82° Good Morning
82° Good Morning
SportsHigh SchoolSwimming

Hauppauge High School swimmer Jack Casey tests positive for PED at USA event

Jack Casey of Hauppauge competes in the 100

Jack Casey of Hauppauge competes in the 100 yard breaststroke race during Day 1 of the state federation swimming championships at Nassau Aquatic Center in East Meadow on March 2. Photo Credit: James Escher

Jack Casey, a member of the Hauppauge High School swim team, has accepted a six-month suspension from USA Swimming events and practices after testing positive for a banned substance, the U.S. Anti-Doping Agency announced on July 26. The sanction, which became effective on March 22, will not affect Casey’s status with his high school team, a state official said.

Casey, 17, tested positive for Anastrozole in a urine sample he provided at the AT&T Winter Nationals on Dec. 1, the anti-doping agency said. Casey had a doctor’s prescription for the substance, a USADA representative said, but was suspended because he did not secure a required exemption. 

The Casey family declined to comment.

New York State Public High School Athletic Association executive director Robert Zayas said in a text message that there is no state rule that would affect Casey’s participation with Hauppauge’s varsity swim team during the regular season, which begins in November. Casey’s suspension will have expired by the time of the state tournament, Zayas said.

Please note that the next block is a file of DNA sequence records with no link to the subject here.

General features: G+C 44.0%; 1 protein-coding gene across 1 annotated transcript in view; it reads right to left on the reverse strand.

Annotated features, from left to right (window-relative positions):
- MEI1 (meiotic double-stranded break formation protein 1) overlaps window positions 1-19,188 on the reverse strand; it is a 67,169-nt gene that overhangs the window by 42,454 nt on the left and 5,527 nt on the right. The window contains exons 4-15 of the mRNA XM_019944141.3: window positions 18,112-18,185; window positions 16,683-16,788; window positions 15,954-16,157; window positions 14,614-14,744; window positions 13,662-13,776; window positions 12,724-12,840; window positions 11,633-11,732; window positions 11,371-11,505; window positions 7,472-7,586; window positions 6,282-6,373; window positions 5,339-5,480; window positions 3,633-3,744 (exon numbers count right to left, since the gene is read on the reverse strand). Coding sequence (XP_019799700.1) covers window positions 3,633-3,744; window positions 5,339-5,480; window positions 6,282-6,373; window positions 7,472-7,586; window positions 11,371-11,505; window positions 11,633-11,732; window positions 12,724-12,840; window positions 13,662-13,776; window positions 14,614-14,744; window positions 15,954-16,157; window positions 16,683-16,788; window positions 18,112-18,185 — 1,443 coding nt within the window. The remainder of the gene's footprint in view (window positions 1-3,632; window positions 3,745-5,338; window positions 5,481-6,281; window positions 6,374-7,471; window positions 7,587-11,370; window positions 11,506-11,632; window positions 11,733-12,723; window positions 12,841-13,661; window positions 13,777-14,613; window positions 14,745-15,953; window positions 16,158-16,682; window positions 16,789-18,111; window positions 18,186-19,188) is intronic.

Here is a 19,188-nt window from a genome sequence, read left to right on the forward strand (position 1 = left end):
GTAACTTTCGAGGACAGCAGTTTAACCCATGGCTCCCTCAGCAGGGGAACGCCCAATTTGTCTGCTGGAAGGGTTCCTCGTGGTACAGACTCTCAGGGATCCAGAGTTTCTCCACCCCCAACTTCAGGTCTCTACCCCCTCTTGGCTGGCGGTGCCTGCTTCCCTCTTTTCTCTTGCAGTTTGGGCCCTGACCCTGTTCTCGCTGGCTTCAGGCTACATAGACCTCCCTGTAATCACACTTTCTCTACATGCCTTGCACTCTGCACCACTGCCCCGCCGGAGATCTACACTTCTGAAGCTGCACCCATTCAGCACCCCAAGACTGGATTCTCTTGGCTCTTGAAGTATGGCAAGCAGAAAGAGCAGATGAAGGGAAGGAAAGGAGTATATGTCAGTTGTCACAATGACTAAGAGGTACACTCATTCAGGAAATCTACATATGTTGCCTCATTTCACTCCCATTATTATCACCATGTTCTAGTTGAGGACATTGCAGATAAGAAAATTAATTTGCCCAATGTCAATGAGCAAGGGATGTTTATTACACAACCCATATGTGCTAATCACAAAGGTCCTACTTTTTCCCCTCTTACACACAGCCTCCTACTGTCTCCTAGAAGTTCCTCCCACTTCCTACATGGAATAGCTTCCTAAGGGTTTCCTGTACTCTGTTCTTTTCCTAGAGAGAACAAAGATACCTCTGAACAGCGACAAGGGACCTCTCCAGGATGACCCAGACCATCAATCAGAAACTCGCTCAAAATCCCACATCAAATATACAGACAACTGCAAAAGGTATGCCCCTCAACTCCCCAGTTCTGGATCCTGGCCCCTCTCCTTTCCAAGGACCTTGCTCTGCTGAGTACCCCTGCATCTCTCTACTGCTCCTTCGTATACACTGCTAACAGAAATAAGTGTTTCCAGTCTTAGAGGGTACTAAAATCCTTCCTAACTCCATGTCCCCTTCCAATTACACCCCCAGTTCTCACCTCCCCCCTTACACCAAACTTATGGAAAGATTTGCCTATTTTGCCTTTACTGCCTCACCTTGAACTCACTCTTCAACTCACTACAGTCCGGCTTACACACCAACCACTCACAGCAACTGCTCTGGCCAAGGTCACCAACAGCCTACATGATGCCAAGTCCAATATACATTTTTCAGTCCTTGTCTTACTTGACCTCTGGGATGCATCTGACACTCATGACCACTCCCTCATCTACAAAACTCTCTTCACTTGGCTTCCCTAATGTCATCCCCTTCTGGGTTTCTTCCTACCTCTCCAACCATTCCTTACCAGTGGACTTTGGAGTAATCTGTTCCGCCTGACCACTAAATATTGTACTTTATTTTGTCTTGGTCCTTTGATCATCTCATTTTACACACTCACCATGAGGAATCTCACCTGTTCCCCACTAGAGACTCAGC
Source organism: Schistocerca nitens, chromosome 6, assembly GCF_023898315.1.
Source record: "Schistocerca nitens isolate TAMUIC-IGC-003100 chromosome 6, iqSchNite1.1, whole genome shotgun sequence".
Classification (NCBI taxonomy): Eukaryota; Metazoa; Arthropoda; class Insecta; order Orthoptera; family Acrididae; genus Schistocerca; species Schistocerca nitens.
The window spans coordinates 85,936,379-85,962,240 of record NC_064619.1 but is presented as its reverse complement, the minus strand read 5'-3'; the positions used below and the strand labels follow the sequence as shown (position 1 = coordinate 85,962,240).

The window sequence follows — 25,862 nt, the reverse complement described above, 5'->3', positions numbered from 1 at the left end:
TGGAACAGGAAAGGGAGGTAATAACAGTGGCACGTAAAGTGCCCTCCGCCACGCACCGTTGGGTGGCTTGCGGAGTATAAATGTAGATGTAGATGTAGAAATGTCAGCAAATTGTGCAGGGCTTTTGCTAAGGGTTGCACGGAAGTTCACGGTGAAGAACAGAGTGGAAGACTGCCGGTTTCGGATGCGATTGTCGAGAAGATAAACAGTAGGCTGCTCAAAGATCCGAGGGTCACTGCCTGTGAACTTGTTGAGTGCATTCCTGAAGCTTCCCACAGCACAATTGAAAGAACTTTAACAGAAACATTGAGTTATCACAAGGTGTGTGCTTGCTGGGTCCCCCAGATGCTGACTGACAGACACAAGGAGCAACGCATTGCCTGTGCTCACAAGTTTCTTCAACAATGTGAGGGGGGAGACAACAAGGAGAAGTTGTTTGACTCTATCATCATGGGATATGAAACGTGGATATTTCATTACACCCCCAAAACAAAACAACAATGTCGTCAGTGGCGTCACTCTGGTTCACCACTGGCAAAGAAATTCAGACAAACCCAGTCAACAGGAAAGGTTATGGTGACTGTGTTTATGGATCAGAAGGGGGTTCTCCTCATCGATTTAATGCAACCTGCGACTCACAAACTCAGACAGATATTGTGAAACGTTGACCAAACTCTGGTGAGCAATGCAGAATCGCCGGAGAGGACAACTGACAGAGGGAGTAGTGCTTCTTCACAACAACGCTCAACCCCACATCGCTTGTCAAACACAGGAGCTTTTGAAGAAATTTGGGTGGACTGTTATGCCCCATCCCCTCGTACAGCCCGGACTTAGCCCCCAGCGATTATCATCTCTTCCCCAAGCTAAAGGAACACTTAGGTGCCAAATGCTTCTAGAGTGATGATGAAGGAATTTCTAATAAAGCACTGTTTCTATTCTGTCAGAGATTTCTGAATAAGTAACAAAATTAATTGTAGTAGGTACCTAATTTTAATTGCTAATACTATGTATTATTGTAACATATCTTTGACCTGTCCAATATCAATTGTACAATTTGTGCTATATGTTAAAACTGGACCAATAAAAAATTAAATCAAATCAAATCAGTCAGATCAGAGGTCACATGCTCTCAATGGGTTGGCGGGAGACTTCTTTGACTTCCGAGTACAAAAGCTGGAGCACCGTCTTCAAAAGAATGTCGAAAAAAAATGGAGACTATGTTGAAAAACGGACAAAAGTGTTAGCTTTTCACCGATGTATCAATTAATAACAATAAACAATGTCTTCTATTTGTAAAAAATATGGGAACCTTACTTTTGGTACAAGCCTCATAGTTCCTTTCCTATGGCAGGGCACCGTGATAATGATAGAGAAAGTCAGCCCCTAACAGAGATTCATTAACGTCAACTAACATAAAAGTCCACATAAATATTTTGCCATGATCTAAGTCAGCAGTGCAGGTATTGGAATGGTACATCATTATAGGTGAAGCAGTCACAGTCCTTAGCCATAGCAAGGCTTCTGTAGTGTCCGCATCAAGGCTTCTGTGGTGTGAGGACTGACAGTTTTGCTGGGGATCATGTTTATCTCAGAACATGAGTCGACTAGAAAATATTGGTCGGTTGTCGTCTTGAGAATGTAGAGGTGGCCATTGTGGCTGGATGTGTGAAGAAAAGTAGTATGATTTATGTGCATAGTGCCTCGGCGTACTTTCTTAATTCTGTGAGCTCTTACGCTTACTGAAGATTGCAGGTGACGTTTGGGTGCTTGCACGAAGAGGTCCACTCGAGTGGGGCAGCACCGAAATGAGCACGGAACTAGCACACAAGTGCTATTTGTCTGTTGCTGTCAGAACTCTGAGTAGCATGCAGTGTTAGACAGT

Casey won the Suffolk County 100-yard breaststroke title last season as a junior and finished second in the same event at the state championships.

The USADA representative said that among other effects, Anastrozole is a masking agent used to prevent the unwanted physiological side effects from taking anabolic steroids and may indirectly increase muscle development by increasing circulating blood testosterone levels.

“Although the substance was taken at the direction of a physician, the World Anti-Doping Code requires athletes to obtain a Therapeutic Use Exemption (TUE) before using a prohibited substance,” the USADA statement said. “Casey no longer has a need for the prescribed medication and, therefore, no TUE is necessary moving forward.”

“In some situations, an athlete may have an illness or condition that requires the use of medication listed on the World Anti-Doping Agency’s Prohibited List,” the USADA website said. “USADA can grant a Therapeutic Use Exemption (TUE) in these situations in compliance with the World Anti-Doping Agency International Standard for TUEs. The TUE application process is thorough and designed to balance the need to provide athletes access to critical medication while protecting the rights of clean athletes to complete on a level playing field.”


We're revamping our Comments section. Learn more and share your input.

More high schools